Mitt Romney, maybe you need to go back to college.
The Republican nominee for president has shifted in the past year from accepting that “the world is getting warmer” and “humans contribute” to climate change, to mocking President Obama for vowing to do something about it, to suggesting it could be happening but there’s no scientific consensus on it. But a new study finds Romney’s latest contention is at odds with the published work of professors at Harvard, Stanford and Brigham Young, the universities Romney attended.
The Cambridge, Mass., nonprofit Better Future Project said 96.7 percent of the professors at that trio of schools who have published on climate change agree with the scientific consensus that the planet is getting warmer and humans are to a great extent driving the process.
Romney wasn’t the only pol to fare poorly in this study. Sen. Scott Brown and several House candidates from Massachusetts have “either at times publicly question(ed) whether or not the consensus exists, or fail(ed) to take a position on it,” contrary to the views of their professors. This underscored the point of the study: The science on climate change, while not unanimous on every detail, is firmly established on the central points, no matter what the politicians say.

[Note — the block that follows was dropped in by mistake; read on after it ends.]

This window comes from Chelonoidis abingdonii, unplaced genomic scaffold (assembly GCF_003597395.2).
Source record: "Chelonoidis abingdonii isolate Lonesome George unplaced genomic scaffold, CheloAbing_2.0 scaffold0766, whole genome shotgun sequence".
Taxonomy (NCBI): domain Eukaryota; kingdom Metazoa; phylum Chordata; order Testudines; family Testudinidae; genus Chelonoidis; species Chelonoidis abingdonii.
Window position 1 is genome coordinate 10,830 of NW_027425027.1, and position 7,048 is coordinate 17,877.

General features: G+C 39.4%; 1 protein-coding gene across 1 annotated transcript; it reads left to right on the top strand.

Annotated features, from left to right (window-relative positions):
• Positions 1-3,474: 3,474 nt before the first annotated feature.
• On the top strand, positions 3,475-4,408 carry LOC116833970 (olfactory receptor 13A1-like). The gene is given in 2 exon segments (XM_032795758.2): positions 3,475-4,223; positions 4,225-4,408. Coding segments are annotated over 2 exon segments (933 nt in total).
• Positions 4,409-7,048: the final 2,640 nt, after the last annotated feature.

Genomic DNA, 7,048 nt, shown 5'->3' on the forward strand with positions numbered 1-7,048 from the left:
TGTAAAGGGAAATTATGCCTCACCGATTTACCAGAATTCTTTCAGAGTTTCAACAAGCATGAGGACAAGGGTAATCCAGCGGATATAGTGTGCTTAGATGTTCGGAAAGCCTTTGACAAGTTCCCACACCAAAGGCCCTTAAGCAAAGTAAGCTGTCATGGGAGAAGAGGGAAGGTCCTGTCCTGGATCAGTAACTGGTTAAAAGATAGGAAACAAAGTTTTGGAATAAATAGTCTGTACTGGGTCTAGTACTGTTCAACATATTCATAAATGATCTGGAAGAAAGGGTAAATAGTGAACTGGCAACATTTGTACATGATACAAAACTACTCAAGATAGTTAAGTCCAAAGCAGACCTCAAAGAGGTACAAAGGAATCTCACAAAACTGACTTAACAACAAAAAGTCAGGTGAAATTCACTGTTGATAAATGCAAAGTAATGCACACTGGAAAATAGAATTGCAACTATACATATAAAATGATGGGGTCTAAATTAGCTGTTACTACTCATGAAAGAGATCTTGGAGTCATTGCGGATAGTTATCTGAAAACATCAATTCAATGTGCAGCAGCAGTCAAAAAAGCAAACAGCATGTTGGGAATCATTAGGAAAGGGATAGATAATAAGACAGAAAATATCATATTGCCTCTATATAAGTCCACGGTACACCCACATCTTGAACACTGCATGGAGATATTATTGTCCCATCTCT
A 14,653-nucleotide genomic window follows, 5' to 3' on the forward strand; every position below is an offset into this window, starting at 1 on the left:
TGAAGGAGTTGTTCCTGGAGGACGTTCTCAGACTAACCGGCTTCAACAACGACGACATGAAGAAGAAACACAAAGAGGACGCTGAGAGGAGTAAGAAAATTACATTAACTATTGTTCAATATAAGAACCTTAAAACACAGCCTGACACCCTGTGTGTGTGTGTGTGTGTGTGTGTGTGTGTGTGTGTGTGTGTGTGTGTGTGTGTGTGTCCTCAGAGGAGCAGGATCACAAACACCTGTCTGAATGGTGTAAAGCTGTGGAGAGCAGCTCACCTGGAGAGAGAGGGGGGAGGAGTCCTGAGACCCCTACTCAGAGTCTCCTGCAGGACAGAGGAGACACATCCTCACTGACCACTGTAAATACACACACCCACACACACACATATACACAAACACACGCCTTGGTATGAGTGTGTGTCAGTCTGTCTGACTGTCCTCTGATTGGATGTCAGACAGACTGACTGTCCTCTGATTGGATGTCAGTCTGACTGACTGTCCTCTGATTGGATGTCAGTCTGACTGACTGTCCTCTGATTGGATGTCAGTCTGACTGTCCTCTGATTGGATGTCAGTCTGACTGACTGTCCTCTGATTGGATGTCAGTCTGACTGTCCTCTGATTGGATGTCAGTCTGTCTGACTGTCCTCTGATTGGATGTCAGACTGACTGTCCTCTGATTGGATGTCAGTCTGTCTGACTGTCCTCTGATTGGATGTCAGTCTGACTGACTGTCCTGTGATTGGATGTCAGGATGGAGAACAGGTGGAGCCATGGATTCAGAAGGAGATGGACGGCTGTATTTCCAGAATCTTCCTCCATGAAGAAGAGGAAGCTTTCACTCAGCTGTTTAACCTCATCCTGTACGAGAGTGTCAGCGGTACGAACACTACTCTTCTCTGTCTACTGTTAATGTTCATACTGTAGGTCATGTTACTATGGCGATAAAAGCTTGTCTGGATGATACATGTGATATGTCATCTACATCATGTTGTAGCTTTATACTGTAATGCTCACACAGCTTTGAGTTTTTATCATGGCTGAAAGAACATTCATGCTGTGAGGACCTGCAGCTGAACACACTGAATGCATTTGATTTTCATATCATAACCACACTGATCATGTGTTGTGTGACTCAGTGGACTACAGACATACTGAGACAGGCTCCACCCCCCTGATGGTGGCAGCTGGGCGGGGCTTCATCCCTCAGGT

The report “merely seeks to demonstrate the gap that exists between the scientific community and the political community on the issue of climate science,” Better Future Project said. “Nothing in this report should be construed as an endorsement of any candidate for any position. Rather, this report is an endorsement of the idea that science should inform policy, and that candidates who reject the consensus of our nation’s experts should publicly declare which sets of experts they look to when making policy decisions.”
President Obama has been criticized by many on the left as timid in taking on climate change, but he’s never wavered in accepting the scientific consensus. The Better Future Project research showed that eight out of eight professors at Occidental College who have published in peer reviewed journals on climate change accept the consensus; 30 of 30 at Columbia do, as well; and all 16 at Harvard are on board.
In fact, out of the 203 professors in the study who had published on climate change, only one – one! – did not accept that climate change is real and humans are largely responsible. That one was at BYU, where Romney spent most of his undergraduate years and received his bachelor’s in English, after a freshman year at Stanford.
See a PDF version of the entire study, including an analysis of Romney, Obama and candidates for Congress in Massachusetts, here.